18. Effects of chiral imbalance and magnetic field on pion superfluidity and color superconductivity

    E-Print Network [OSTI]

    Cao, Gaoqing

    2015-01-01T23:59:59.000Z

    The effects of chiral imbalance and external magnetic field on pion superfluidity and color superconductivity are investigated in extended Nambu--Jona-Lasinio models. We take Schwinger approach to treat the interaction between charged pion condensate and magnetic field at finite isospin density and include simultaneously the chiral imbalance and magnetic field at finite baryon density. For the superfluidity, the chiral imbalance and magnetic field lead to catalysis and inverse catalysis effects, respectively. For the superconductivity, the chiral imbalance enhances the critical baryon density, and the magnetic field results in a de Haas--van Alphan oscillation on the phase transition line.

  19. Relativistic Dynamics of a Charged Particle in an Electroscalar Field

    E-Print Network [OSTI]

    D. V. Podgainy; O. A. Zaimidoroga

    2012-03-12T23:59:59.000Z

    This article devoted to relativistic dynamics of a charged massive particle in an electroscalar field. It represents a continuation of paper [1] where the authors constructed a non-relativistic theory which describes transverse electromagnetic waves along with longitudinal electroscalar ones, responsible for the wave transport of the Coulomb field. A new type of relativistic force exerted by electroscalar field on an electrically charged particle and the relativistic law of superposition of electromagnetic transverse and electroscalar longitudinal fields are established. Also, a relativistically invariant form of a Lagrangian describing the interaction between an electroscalar field and massive electrically charged particle is defined.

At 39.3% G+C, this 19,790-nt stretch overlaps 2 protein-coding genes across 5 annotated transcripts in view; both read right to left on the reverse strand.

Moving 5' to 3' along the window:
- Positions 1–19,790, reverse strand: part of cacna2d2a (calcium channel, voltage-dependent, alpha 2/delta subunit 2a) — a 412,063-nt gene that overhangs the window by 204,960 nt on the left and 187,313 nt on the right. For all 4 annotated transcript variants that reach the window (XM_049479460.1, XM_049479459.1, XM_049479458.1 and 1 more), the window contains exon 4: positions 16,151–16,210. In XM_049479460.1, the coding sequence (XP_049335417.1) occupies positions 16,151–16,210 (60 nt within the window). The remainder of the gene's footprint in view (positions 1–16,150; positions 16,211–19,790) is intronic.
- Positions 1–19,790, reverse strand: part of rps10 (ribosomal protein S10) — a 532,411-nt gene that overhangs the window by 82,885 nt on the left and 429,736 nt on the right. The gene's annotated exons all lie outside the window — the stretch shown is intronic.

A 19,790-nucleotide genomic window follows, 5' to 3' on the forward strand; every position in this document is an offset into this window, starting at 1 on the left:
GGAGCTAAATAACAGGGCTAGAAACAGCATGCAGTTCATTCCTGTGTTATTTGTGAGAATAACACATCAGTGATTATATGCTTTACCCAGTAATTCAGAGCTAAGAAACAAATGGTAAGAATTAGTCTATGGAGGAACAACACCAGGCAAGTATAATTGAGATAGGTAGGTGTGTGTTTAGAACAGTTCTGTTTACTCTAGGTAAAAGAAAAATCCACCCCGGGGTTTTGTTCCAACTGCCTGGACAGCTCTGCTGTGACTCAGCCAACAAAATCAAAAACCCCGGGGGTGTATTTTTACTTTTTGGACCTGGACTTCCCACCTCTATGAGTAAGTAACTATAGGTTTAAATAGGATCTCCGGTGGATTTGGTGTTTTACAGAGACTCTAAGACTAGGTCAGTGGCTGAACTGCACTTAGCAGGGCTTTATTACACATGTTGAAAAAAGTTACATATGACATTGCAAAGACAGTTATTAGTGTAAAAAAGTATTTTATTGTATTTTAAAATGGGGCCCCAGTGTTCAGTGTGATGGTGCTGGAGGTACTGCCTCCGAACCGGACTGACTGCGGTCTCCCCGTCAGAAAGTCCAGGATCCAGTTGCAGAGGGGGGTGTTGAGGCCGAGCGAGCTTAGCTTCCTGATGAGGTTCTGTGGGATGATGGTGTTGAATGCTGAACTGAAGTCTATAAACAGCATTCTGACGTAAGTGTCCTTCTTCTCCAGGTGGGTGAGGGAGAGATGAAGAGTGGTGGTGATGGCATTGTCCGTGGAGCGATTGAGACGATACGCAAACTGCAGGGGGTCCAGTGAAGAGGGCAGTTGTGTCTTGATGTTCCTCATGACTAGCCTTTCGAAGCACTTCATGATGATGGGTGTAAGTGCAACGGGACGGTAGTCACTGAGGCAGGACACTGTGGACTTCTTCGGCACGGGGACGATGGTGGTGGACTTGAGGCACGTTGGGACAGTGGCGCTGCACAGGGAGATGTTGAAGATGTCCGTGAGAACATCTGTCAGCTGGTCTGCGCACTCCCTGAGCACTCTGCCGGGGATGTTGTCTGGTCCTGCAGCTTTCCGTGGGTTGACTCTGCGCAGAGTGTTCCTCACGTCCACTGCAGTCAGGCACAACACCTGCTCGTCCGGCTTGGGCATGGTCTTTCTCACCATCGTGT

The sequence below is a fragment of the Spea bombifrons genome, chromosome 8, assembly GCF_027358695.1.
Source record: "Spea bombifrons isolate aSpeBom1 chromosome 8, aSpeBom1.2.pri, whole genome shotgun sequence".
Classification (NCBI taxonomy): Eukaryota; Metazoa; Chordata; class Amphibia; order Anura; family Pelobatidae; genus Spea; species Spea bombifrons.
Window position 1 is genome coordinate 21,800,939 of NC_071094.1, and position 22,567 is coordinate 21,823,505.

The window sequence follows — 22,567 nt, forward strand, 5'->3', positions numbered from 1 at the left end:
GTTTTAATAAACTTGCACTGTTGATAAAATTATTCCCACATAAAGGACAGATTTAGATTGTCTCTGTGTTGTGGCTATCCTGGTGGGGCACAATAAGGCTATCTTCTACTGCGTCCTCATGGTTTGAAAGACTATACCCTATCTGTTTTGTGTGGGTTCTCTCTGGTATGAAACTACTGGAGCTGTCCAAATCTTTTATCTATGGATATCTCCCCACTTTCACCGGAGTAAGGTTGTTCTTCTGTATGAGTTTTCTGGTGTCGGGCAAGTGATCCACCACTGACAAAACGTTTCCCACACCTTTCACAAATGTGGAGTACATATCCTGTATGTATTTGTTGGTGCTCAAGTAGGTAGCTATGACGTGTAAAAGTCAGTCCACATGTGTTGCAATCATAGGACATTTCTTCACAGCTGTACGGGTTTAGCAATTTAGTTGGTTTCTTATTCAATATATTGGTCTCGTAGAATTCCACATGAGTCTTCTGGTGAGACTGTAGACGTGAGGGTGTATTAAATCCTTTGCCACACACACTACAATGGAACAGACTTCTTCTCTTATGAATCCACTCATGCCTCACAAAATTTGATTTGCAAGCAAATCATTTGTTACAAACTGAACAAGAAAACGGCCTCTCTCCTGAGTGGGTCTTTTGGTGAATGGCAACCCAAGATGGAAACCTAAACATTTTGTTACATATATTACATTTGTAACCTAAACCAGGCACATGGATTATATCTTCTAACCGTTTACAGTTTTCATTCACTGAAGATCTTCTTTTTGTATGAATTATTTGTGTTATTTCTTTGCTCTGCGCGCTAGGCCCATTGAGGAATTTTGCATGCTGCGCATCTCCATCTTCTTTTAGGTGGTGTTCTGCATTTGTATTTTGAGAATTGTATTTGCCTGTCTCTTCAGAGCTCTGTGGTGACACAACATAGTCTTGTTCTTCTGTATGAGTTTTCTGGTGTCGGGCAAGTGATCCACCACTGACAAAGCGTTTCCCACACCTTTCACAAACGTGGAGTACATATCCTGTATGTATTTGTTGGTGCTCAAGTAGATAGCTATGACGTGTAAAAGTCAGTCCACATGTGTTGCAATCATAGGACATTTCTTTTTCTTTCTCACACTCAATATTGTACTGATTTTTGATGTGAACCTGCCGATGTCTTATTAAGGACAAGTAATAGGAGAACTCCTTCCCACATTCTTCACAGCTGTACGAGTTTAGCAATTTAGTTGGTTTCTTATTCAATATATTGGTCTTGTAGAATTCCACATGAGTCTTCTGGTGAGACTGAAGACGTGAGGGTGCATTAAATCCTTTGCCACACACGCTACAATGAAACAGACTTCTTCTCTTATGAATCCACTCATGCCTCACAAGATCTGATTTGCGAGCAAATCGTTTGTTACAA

20. Relativistic Dynamics of a Charged Particle in an Electroscalar Field

    E-Print Network [OSTI]

    Podgainy, D V

    2012-01-01T23:59:59.000Z

    This article devoted to relativistic dynamics of a charged massive particle in an electroscalar field. It represents a continuation of paper [1] where the authors constructed a non-relativistic theory which describes transverse electromagnetic waves along with longitudinal electroscalar ones, responsible for the wave transport of the Coulomb field. A new type of relativistic force exerted by electroscalar field on an electrically charged particle and the relativistic law of superposition of electromagnetic transverse and electroscalar longitudinal fields are established. Also, a relativistically invariant form of a Lagrangian describing the interaction between an electroscalar field and massive electrically charged particle is defined.

  1. Bipolar pulse field for magnetic refrigeration

    DOE Patents [OSTI]

    Lubell, Martin S. (Oak Ridge, TN)

    1994-01-01T23:59:59.000Z

    A magnetic refrigeration apparatus includes first and second steady state magnets, each having a field of substantially equal strength and opposite polarity, first and second bodies made of magnetocaloric material disposed respectively in the influence of the fields of the first and second steady state magnets, and a pulsed magnet, concentric with the first and second steady state magnets, and having a field which cycles between the fields of the first and second steady state magnets, thereby cyclically magnetizing and demagnetizing and thus heating and cooling the first and second bodies. Heat exchange apparatus of suitable design can be used to expose a working fluid to the first and second bodies of magnetocaloric material. A controller is provided to synchronize the flow of working fluid with the changing states of magnetization of the first and second bodies.